A-Rod injury shouldn't hurt Yankees

To the already lengthy list of New York Yankees out for all or significant parts of the 2012 season, add one more name: Alex Rodriguez.


That's not meant as a slap against A-Rod, but as a pat on the back to his team.

Already this season the Yankees have lost, in order, Michael Pineda, Brett Gardner, Mariano Rivera, David Robertson and Andy Pettitte.

Every one of them but Pettitte remains out, and Pettitte probably won't be back until sometime in September.

Still, the Yankees have amassed the best record in baseball and a seven-game lead in the AL East race.

What happened to A-Rod on Tuesday night in Seattle was a terrible thing for him -- he clearly was in a lot of physical pain when he got hit by the pitch and in a lot of emotional pain talking about it afterward -- but hardly a disaster for the Yankees.

At the moment, they are not playing well, losing 5 of 7 games on their just-concluded West Coast trip, but until proven otherwise, that can safely be attributed to the cyclical nature of baseball that assures even the best teams will at some point go through losing streaks in which they look like garbage.

The more important yardstick by which to judge a team is not six games of subpar play, but nearly 100 games in which they have maintained a consistently high level of play despite suffering losses that might well cripple other teams.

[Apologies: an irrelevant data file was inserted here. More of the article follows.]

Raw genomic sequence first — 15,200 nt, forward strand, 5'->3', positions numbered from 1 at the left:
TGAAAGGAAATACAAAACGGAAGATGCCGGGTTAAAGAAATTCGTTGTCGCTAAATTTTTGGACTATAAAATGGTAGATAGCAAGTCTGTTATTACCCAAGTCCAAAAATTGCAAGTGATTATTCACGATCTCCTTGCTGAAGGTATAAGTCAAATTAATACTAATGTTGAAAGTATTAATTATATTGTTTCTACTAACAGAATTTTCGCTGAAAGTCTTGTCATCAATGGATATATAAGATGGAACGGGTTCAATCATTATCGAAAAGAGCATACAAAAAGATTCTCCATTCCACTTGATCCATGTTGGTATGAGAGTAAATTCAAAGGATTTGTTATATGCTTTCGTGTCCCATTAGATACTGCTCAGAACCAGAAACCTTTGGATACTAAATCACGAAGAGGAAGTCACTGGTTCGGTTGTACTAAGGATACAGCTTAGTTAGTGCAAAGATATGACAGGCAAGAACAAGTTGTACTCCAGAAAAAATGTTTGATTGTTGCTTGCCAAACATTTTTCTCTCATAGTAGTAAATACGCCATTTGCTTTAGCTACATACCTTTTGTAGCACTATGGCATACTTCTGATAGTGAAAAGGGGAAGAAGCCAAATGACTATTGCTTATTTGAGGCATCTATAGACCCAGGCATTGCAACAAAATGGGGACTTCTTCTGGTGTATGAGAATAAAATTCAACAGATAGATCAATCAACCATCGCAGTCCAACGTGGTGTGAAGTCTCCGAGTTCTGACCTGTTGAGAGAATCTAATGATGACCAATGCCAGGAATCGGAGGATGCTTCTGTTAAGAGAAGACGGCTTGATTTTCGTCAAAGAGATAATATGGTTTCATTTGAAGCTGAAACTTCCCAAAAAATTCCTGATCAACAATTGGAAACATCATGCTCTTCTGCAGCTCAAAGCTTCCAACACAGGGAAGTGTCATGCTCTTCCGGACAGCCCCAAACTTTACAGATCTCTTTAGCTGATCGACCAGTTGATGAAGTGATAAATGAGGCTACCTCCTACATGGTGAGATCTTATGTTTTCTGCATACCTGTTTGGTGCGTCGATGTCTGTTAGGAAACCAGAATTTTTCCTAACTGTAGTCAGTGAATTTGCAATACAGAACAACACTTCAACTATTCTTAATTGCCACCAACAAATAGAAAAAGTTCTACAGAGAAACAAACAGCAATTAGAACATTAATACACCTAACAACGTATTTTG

To their credit, not once have the Yankees used injuries as an excuse to whine or, more importantly, to stop winning.

And suffice it to say any team that can lose a Rivera and still convert 27 out of 30 save opportunities, 25 of them by Rafael Soriano, can certainly weather the loss of A-Rod.

Because let's face it, this isn't the A-Rod of 2007, the MVP who hit 54 home runs and drove in 156 runs, who we're talking about. It's not even the A-Rod of 2010, who hit 30 home runs and knocked in 125 while still supposedly recovering from hip surgery.

We're talking about a guy described by his own general manager as "an above-average player," which is certainly not what the Yankees committed 10 years and $275 million to after that 2007 season, and he is certainly not worth the $114 million the Yankees will owe him for the next five seasons.

Among major league third baseman, A-Rod's .276 batting average places him ninth among 16 qualifiers. His .358 on-base percentage is fifth, his slugging percentage (.449) puts him ninth, his home run total (15) is fifth-best, his RBI total (44) 12th best. His OPS of .806 is seventh-best.

By just about any numerical measurement, Alex Rodriguez at 37 has become a run-of-the-mill third baseman, or just slightly better.

But you don't need the numbers to tell you that A-Rod was no longer the most feared bat in the Yankees lineup and has not been for a significant length of time. I have stopped counting the number of times opposing managers have walked Robinson Cano -- who is the most feared bat in the lineup -- in front of A-Rod, even if it meant loading the bases in front of a hitter with more grand slams than anyone in baseball history other than Lou Gehrig, with whom he is tied at 23.

Clearly, few teams are afraid to pitch to Rodriguez anymore, and not too many seem worried about him beating them.